Tracey Clayton is guest hosting at Happily Ever Rushed today - she is sharing some great ideas on Playing with your Children. There is truly nothing more magical than time with your children. These are great tips, enjoy! Thank you for hosting Tracey, I look forward to your next visit.
Playing With Your Children Can Benefit Them in The Future
Being a parent is busy work and sometimes, after a long day of work and chores, you may feel like you don’t have it in you to spend an hour or two playing with your kids. That’s understandable, but it’s an effort you should try to make. Games have numerous positive effects on your children’s development, especially at a young age when social skills are just established and relationship with the parents is used as a model for all future relationships.
Showing the love
There’s a natural bond between children and their parents, but that doesn’t mean you don’t have to work on it or show it. When you play with your kids – you enter their world and treat them as equals. Sharing these kinds of moments is something that stays with them – the earliest memories are often about playtime with the parents. Games can also reveal the interests and personalities of your kids on a more personal level.
Playtime can be used to develop all kinds of skills. For younger kids, it’s a way to practice speaking and to create language skills in general. Just hearing their parent’s voice and absorbing the language can help. For older kids, games can be used to introduce all kinds of new ideas into their lives. Everything from motor to logic skills develops much easier if it’s practiced through a game. Also, games have rules (even if you set them yourself) and it’s a good way to practice social skills.
Playing with peers
It’s also important to encourage your kids to play and spend time with their peers. Signing up at a local early learning centre can be an opportunity for that. It’s different than setting play dates or playing with siblings. This sort of environment teaches kids not only to make friends, but to keep them and to sustain meaningful relationships. There’s also an added benefit of leaving your kids with someone competent enough to take care of them, while you’re at work. It’s very import to incorporate other kids into their lives.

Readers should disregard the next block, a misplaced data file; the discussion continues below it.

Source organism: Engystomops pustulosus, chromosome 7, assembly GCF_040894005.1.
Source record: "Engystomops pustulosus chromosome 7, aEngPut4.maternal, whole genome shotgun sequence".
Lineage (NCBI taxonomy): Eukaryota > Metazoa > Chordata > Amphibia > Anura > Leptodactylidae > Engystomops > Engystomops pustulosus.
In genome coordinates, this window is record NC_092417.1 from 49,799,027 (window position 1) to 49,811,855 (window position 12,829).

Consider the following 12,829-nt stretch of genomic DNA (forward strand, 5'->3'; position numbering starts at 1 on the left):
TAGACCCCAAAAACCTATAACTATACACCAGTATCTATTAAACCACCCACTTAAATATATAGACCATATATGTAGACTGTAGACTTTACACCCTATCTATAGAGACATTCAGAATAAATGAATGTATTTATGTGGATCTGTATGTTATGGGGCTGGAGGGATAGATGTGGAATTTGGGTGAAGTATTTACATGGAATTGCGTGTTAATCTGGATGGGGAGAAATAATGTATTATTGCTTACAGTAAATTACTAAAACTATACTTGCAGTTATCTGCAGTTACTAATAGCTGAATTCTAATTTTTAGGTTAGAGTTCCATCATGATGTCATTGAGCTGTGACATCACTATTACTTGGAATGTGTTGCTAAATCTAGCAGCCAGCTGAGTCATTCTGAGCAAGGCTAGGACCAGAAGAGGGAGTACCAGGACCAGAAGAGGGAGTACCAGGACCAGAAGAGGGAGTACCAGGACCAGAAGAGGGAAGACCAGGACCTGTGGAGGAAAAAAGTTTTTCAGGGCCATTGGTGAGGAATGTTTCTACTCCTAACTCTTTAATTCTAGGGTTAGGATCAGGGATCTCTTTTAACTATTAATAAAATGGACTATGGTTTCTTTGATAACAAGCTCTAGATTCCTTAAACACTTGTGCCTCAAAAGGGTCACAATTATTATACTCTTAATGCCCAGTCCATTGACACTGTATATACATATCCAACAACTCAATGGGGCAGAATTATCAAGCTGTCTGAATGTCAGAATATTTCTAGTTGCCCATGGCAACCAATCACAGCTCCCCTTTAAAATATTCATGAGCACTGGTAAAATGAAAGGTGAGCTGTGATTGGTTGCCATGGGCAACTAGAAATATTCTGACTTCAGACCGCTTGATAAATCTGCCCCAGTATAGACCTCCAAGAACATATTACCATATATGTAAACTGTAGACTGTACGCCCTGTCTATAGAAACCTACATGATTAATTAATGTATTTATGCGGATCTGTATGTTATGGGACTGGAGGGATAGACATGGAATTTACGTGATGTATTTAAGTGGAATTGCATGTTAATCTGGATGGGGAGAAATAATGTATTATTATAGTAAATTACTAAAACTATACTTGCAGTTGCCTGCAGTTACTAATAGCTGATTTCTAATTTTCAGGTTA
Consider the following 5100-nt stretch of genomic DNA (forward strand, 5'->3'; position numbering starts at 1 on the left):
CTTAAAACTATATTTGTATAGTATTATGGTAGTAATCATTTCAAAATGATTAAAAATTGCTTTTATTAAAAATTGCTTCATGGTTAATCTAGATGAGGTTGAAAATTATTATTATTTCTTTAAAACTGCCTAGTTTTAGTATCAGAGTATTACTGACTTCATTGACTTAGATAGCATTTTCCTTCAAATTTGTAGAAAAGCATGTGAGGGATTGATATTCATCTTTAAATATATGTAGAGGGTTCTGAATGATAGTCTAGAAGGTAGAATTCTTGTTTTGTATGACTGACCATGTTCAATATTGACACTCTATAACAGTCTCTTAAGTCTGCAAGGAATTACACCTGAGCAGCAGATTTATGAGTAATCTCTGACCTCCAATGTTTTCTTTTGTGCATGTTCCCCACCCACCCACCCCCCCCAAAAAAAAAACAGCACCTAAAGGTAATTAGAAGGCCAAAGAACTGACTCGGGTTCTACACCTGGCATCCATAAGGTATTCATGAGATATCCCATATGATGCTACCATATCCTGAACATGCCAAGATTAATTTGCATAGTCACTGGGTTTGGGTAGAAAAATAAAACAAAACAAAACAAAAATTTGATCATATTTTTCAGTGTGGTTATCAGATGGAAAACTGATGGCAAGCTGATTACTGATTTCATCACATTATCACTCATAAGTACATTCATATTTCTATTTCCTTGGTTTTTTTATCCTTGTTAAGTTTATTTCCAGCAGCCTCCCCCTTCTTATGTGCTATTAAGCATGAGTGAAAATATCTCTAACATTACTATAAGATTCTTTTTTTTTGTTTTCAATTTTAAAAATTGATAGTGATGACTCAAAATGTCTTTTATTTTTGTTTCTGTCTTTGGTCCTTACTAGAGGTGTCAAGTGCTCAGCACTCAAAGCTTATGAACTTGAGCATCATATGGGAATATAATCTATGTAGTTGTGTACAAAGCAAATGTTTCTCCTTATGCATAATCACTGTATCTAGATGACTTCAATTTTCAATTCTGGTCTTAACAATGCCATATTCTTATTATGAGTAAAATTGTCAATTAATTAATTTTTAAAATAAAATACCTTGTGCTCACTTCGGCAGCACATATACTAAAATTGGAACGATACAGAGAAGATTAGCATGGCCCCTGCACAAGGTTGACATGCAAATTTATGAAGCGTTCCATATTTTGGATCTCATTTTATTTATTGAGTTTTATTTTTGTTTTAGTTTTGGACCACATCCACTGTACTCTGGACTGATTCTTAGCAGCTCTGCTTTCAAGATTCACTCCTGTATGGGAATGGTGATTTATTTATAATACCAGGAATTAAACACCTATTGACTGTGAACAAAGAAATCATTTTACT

Releasing the energy
Everyone who’s ever had or seen a preschooler knows that they can be full of energy. Playing involves running, yelling and just generally being silly. There are several reasons why it’s important to do this. Tiring your kids out will make naps and bedtime much easier, while the exercise keeps them healthy. But, there are other more meaningful benefits as well. During these games, kids learn to express and acknowledge their emotions. It may seem like a rollercoaster ride if they start to cry and then get ecstatically happy a few minutes later, but it’s a first step to understanding both the world around them and themselves.
A Child’s imagination is practically limitless, especially when you consider how little information about the wider world they actually have. It’s important to foster it and help it grow. Role-play games are the best way to do it. Kids like to imagine themselves in adult roles (such as doctors, teachers, fireman, etc). Your job is basically to play along and let kids explore their imagination on their own as much as possible. This isn’t just fun, it’s also a way to develop empathy and learn other people.
There’s only one advice which applies to all kids and all kind of games – be patient with your children. They can get pretty rowdy and emotional during playtime and it’s important not to be hard on them when they overdo it.
Playing with your kids isn’t just fun and rewarding. It also builds socials skills and makes learning easier and more enjoyable.
Tracey Clayton is a full time mom of three girls. She feels she knows a thing or two about raising happy, healthy and confident kids, and offers helpful advice in hers parenting articles. She’s also passionate about fashion and healthy living. Her motto is: “Live the life you love, love the life you live.”